When you learned the modes of the major scale, I bet you were taught them in this order, like I was:
That is the sequence of scales you get when you play a major scale starting on its 1st note, 2nd note, 3rd note, …, 7th note.
This tells us, for instance, that C Major scale is made up of the same notes as D Dorian, E Phrygian, F Lydian, etc. But what if we’re interested in comparing the sounds of the different scales relative to one fixed root? For instance, C Dorian, C Phrygian, C Lydian, etc.? We could think of think of those scales this way:
- C Ionian (1st mode of C major)
- C Dorian (2nd mode of B major)
- C Phrygian (3rd mode of A major)
- C Lydian (4th mode of G major)
- C Mixolydian (5th mode of F major)
- C Aeolian (6th mode of E major)
- C Locrian (7th mode of D major)
But, really, what sense does it make to order them like that?
In my post on Harmonic Brightness & Darkness, I argued that it’s often more useful to think of them this way—from brightest (or “more major”) to darkest (or “more minor”):
⇩ Flatten the 4th to get…
⇩ Flatten the 7th to get…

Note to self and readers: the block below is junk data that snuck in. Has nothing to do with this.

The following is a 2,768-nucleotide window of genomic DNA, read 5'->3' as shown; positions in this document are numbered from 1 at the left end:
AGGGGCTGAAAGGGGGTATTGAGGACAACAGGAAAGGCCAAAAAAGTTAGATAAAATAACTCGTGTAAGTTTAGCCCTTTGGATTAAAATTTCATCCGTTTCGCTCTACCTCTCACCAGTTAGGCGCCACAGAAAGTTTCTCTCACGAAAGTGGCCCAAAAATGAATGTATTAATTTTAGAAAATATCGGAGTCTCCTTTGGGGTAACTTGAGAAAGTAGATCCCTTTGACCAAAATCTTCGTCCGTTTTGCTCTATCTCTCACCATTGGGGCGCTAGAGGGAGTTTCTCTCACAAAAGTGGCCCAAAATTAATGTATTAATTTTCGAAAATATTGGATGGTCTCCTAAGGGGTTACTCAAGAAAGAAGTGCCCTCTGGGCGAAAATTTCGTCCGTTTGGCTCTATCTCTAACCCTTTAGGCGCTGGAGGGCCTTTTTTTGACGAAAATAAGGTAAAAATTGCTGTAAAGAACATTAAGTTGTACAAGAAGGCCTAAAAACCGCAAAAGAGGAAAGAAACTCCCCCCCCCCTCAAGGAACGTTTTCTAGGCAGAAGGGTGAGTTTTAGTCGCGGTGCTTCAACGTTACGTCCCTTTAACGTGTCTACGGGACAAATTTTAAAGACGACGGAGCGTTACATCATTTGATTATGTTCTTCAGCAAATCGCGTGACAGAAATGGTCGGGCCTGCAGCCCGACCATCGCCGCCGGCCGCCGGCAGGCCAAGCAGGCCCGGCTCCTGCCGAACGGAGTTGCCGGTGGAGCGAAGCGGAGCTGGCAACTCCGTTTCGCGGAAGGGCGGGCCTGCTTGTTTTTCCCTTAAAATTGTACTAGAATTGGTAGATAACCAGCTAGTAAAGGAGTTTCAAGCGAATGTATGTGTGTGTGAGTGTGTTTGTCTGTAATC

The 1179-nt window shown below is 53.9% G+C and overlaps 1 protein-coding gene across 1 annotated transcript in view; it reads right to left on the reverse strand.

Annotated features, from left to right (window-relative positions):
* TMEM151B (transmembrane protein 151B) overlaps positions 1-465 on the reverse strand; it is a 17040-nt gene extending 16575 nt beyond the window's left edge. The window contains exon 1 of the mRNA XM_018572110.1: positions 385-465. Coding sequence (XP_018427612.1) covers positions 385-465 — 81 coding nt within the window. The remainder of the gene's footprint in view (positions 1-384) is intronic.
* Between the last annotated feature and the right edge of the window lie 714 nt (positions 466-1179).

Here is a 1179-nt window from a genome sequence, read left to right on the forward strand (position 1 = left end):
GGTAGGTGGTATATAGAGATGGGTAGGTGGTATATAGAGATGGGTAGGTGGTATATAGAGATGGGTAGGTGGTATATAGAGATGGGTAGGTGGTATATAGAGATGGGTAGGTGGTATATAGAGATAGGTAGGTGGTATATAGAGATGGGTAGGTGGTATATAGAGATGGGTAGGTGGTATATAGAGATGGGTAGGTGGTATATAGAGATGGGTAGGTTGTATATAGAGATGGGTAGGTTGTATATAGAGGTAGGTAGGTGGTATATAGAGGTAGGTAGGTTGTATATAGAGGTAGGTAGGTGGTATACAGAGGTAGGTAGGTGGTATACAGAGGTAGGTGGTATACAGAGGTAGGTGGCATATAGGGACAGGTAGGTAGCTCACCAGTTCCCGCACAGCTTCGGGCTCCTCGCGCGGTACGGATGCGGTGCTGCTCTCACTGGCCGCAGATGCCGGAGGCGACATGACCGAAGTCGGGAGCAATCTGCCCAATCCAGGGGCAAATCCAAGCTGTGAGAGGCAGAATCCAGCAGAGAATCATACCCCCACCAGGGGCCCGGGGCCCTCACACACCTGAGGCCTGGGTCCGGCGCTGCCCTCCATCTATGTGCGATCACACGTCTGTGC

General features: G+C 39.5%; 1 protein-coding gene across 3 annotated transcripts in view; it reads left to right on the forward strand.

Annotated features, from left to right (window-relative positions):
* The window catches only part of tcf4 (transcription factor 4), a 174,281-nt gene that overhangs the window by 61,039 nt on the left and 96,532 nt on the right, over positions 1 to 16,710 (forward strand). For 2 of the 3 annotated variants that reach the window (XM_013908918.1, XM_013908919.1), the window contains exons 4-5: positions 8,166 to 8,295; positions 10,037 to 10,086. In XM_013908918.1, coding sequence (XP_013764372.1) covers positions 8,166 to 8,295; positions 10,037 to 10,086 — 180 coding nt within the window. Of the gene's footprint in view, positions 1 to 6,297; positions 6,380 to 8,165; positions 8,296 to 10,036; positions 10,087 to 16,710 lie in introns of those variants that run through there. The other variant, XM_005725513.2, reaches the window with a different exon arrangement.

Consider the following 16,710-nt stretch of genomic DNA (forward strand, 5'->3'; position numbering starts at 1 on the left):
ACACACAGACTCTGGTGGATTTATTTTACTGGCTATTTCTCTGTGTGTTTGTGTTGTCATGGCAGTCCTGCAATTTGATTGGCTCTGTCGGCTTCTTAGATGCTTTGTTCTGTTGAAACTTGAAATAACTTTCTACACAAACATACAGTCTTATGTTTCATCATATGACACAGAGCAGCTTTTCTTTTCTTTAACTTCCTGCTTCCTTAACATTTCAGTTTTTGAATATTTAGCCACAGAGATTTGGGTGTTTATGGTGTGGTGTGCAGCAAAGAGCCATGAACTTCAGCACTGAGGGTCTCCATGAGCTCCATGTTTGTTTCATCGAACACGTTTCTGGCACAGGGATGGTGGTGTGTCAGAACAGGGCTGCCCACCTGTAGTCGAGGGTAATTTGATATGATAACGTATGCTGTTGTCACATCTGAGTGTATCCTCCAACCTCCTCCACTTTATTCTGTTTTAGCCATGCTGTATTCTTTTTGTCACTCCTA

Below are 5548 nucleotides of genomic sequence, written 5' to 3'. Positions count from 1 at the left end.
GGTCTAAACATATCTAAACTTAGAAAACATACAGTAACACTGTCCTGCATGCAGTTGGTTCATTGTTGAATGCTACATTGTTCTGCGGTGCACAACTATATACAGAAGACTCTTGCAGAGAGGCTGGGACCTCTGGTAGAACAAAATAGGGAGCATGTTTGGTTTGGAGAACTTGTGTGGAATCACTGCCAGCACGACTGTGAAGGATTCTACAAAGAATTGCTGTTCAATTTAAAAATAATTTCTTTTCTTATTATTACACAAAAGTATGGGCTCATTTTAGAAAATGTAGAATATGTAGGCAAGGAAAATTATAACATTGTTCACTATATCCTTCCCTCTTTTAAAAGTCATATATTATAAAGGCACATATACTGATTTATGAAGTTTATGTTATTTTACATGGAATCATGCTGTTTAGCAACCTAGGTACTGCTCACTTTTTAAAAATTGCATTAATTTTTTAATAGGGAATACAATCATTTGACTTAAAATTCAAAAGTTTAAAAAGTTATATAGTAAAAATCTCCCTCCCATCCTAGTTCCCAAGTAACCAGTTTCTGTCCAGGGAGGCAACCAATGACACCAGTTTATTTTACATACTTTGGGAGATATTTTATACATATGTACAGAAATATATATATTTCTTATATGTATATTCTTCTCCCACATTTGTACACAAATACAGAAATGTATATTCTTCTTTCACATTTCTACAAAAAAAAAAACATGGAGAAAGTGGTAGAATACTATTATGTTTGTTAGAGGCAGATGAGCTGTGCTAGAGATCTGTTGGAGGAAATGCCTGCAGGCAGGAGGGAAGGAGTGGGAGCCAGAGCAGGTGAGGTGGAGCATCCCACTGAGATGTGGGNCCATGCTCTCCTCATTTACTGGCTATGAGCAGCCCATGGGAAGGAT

⇩ Flatten the 3rd to get…
⇩ Flatten the 6th to get…
⇩ Flatten the 2nd to get…
⇩ Flatten the 5th to get…
Starting with Lydian, the brightest mode, we come to each successive scale by flattening the brightest note by a half step.
I won’t repeat the advantages of thinking this way here—feel free to read the original post. Rather, this post is about the more mundane matter of how you can remember the modes in this order. While I was on a flight recently I gave some thought to a good mnemonic. Here’s what I came up with:
Live in my dorm and practice loudly.
Here are some others I thought of:
Less is more. Dig, a free lesson.
Laugh if Mingus delivers a punch line.
Life in mid-December: a frozen lake.
Lint in my dryer: a furry lump.
(For Phrygian I sometimes went with “P” words for spelling and sometimes with “F” words for sound—take your pick.)
If you are familiar with the San Francisco Bay Area, you may enjoy this one:
Lunch in Marin; dinner at French Laundry.
What do you think? Got a favorite?